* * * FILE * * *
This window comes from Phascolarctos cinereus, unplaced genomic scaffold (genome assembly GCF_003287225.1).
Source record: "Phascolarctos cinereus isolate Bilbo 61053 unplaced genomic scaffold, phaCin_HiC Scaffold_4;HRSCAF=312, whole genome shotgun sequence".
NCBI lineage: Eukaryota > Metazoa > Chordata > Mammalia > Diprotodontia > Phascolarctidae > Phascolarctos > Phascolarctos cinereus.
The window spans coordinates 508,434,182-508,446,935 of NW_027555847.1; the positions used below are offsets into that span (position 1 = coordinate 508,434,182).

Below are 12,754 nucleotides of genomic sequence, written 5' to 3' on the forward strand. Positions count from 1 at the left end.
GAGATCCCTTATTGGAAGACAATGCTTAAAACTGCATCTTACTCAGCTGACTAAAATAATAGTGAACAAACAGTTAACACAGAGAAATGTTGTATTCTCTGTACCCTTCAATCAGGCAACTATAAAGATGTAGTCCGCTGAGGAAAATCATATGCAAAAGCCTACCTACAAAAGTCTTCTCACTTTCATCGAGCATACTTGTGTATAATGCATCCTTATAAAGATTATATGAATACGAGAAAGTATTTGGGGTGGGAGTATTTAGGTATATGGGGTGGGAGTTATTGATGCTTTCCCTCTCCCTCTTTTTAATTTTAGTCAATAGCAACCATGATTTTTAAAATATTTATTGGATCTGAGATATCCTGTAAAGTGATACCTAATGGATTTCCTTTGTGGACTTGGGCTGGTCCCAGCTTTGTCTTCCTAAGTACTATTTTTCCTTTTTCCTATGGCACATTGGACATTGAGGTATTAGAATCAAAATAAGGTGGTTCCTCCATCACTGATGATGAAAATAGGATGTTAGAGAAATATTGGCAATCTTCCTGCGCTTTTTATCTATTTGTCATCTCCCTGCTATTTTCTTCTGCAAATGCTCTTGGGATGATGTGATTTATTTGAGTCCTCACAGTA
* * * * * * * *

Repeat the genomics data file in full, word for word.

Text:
This window comes from Phascolarctos cinereus, unplaced genomic scaffold (genome assembly GCF_003287225.1).
Source record: "Phascolarctos cinereus isolate Bilbo 61053 unplaced genomic scaffold, phaCin_HiC Scaffold_4;HRSCAF=312, whole genome shotgun sequence".
NCBI lineage: Eukaryota > Metazoa > Chordata > Mammalia > Diprotodontia > Phascolarctidae > Phascolarctos > Phascolarctos cinereus.
The window spans coordinates 508,434,182-508,446,935 of NW_027555847.1; the positions used below are offsets into that span (position 1 = coordinate 508,434,182).

Below are 12,754 nucleotides of genomic sequence, written 5' to 3' on the forward strand. Positions count from 1 at the left end.
GAGATCCCTTATTGGAAGACAATGCTTAAAACTGCATCTTACTCAGCTGACTAAAATAATAGTGAACAAACAGTTAACACAGAGAAATGTTGTATTCTCTGTACCCTTCAATCAGGCAACTATAAAGATGTAGTCCGCTGAGGAAAATCATATGCAAAAGCCTACCTACAAAAGTCTTCTCACTTTCATCGAGCATACTTGTGTATAATGCATCCTTATAAAGATTATATGAATACGAGAAAGTATTTGGGGTGGGAGTATTTAGGTATATGGGGTGGGAGTTATTGATGCTTTCCCTCTCCCTCTTTTTAATTTTAGTCAATAGCAACCATGATTTTTAAAATATTTATTGGATCTGAGATATCCTGTAAAGTGATACCTAATGGATTTCCTTTGTGGACTTGGGCTGGTCCCAGCTTTGTCTTCCTAAGTACTATTTTTCCTTTTTCCTATGGCACATTGGACATTGAGGTATTAGAATCAAAATAAGGTGGTTCCTCCATCACTGATGATGAAAATAGGATGTTAGAGAAATATTGGCAATCTTCCTGCGCTTTTTATCTATTTGTCATCTCCCTGCTATTTTCTTCTGCAAATGCTCTTGGGATGATGTGATTTATTTGAGTCCTCACAGTA